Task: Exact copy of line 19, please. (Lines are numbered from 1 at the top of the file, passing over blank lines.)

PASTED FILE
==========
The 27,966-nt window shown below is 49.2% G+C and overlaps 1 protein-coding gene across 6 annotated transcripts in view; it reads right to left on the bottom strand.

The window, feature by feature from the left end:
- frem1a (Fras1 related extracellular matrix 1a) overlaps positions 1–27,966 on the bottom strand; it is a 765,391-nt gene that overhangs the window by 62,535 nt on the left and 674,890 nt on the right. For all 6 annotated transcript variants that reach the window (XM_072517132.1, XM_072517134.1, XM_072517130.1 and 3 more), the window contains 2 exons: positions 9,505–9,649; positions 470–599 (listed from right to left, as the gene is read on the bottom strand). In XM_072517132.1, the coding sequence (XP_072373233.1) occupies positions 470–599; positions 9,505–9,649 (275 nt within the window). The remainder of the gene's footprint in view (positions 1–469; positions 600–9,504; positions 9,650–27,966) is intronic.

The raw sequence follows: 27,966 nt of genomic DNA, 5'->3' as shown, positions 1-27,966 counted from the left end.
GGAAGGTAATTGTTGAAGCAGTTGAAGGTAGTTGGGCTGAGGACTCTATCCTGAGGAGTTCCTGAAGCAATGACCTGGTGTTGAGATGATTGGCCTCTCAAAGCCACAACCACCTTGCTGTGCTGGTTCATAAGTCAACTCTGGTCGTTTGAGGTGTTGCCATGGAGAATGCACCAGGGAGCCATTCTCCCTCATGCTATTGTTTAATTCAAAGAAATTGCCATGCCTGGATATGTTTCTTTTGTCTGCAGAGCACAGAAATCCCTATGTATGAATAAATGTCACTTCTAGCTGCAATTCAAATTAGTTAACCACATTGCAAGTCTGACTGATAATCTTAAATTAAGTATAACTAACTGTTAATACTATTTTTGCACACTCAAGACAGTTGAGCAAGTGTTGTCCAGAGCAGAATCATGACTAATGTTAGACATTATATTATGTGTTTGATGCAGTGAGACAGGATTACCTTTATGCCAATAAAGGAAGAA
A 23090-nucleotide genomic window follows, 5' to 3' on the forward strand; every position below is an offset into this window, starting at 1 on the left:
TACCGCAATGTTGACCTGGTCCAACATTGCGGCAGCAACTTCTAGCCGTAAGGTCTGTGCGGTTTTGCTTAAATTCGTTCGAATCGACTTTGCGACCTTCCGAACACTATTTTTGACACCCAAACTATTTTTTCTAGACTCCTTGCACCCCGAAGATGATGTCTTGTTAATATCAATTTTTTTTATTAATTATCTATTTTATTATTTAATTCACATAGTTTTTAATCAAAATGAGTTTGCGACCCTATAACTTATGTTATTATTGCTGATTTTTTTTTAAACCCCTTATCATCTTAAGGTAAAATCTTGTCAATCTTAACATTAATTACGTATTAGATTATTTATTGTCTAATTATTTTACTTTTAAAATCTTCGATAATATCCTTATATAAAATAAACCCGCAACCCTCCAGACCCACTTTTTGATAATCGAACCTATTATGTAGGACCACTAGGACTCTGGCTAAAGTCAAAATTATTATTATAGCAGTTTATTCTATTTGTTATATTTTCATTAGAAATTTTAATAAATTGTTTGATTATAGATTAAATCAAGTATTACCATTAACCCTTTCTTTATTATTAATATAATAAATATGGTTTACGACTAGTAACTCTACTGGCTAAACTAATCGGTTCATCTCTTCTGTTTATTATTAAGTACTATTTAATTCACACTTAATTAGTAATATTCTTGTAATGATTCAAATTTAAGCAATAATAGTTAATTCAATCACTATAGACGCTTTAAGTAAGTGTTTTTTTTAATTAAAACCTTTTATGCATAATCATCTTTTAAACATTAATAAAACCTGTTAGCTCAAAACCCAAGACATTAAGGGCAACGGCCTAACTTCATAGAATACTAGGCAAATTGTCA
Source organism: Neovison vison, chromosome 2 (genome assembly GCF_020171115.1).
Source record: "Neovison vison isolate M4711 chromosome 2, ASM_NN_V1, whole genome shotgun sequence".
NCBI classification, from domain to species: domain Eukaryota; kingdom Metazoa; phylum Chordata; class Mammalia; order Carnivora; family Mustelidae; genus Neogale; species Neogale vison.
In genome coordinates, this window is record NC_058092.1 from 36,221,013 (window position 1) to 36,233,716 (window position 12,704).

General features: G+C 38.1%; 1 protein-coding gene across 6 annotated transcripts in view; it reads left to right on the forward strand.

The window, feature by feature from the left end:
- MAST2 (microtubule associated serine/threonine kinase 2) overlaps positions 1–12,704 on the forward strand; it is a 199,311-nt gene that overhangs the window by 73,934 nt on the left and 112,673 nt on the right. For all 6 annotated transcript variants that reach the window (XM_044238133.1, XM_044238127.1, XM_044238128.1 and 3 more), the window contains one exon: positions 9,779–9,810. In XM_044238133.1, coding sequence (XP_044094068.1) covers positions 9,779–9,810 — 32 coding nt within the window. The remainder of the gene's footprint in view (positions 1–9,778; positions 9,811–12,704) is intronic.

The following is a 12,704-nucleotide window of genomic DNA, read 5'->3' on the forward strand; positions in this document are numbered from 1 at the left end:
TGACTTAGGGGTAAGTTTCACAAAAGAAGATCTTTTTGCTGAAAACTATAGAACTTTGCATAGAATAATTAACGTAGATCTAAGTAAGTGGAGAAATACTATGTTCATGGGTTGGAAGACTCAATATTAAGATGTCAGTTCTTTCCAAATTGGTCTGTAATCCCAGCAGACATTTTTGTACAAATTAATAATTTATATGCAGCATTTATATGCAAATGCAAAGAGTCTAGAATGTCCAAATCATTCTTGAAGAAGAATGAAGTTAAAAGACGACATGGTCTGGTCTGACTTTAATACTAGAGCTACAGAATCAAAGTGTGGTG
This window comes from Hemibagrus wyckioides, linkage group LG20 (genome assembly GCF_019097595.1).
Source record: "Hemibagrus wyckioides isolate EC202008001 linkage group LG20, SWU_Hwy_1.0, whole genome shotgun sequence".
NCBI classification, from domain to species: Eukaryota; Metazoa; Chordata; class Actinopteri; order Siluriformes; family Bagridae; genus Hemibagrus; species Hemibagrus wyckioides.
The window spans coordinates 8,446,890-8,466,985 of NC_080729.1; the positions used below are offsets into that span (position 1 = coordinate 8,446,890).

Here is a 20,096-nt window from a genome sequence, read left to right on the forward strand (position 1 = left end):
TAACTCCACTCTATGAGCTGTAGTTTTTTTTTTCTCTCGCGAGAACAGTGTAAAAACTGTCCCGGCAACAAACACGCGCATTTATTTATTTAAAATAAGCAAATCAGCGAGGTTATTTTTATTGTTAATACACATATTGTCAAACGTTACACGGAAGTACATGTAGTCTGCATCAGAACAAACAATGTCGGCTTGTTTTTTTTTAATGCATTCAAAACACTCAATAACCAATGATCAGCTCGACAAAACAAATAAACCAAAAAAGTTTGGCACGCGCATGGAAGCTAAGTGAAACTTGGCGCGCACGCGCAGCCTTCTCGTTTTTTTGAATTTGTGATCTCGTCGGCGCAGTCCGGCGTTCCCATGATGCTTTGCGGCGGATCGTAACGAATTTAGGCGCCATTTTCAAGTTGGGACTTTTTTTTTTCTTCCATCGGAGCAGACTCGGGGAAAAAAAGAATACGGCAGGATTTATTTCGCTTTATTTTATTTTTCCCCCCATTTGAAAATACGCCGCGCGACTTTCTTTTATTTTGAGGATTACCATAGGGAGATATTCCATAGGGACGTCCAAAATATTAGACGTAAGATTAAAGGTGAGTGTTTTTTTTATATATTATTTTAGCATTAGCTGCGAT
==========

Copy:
NCBI classification, from domain to species: Eukaryota; Metazoa; Chordata; class Actinopteri; order Siluriformes; family Bagridae; genus Hemibagrus; species Hemibagrus wyckioides.